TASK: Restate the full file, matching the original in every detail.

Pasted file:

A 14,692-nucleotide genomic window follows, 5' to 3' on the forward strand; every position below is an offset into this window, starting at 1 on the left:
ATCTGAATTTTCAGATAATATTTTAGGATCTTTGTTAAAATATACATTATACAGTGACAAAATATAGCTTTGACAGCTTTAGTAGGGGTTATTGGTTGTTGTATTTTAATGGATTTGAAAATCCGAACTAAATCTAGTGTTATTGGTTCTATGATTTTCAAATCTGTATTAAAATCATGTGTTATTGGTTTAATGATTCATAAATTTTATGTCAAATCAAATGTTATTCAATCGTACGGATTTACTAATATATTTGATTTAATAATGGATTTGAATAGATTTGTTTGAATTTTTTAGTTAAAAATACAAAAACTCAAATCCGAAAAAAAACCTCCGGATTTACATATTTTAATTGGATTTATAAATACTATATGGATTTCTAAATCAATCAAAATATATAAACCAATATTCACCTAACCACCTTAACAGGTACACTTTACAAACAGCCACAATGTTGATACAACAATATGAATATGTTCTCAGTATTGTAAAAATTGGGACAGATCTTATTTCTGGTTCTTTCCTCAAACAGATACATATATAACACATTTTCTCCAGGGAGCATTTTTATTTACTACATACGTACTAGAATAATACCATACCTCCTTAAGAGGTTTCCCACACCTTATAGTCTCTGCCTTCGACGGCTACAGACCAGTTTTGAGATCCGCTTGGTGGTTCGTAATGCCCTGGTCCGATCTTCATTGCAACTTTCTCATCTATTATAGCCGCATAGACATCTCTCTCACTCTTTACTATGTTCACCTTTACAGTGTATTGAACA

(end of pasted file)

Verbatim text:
A 14,692-nucleotide genomic window follows, 5' to 3' on the forward strand; every position below is an offset into this window, starting at 1 on the left:
ATCTGAATTTTCAGATAATATTTTAGGATCTTTGTTAAAATATACATTATACAGTGACAAAATATAGCTTTGACAGCTTTAGTAGGGGTTATTGGTTGTTGTATTTTAATGGATTTGAAAATCCGAACTAAATCTAGTGTTATTGGTTCTATGATTTTCAAATCTGTATTAAAATCATGTGTTATTGGTTTAATGATTCATAAATTTTATGTCAAATCAAATGTTATTCAATCGTACGGATTTACTAATATATTTGATTTAATAATGGATTTGAATAGATTTGTTTGAATTTTTTAGTTAAAAATACAAAAACTCAAATCCGAAAAAAAACCTCCGGATTTACATATTTTAATTGGATTTATAAATACTATATGGATTTCTAAATCAATCAAAATATATAAACCAATATTCACCTAACCACCTTAACAGGTACACTTTACAAACAGCCACAATGTTGATACAACAATATGAATATGTTCTCAGTATTGTAAAAATTGGGACAGATCTTATTTCTGGTTCTTTCCTCAAACAGATACATATATAACACATTTTCTCCAGGGAGCATTTTTATTTACTACATACGTACTAGAATAATACCATACCTCCTTAAGAGGTTTCCCACACCTTATAGTCTCTGCCTTCGACGGCTACAGACCAGTTTTGAGATCCGCTTGGTGGTTCGTAATGCCCTGGTCCGATCTTCATTGCAACTTTCTCATCTATTATAGCCGCATAGACATCTCTCTCACTCTTTACTATGTTCACCTTTACAGTGTATTGAACA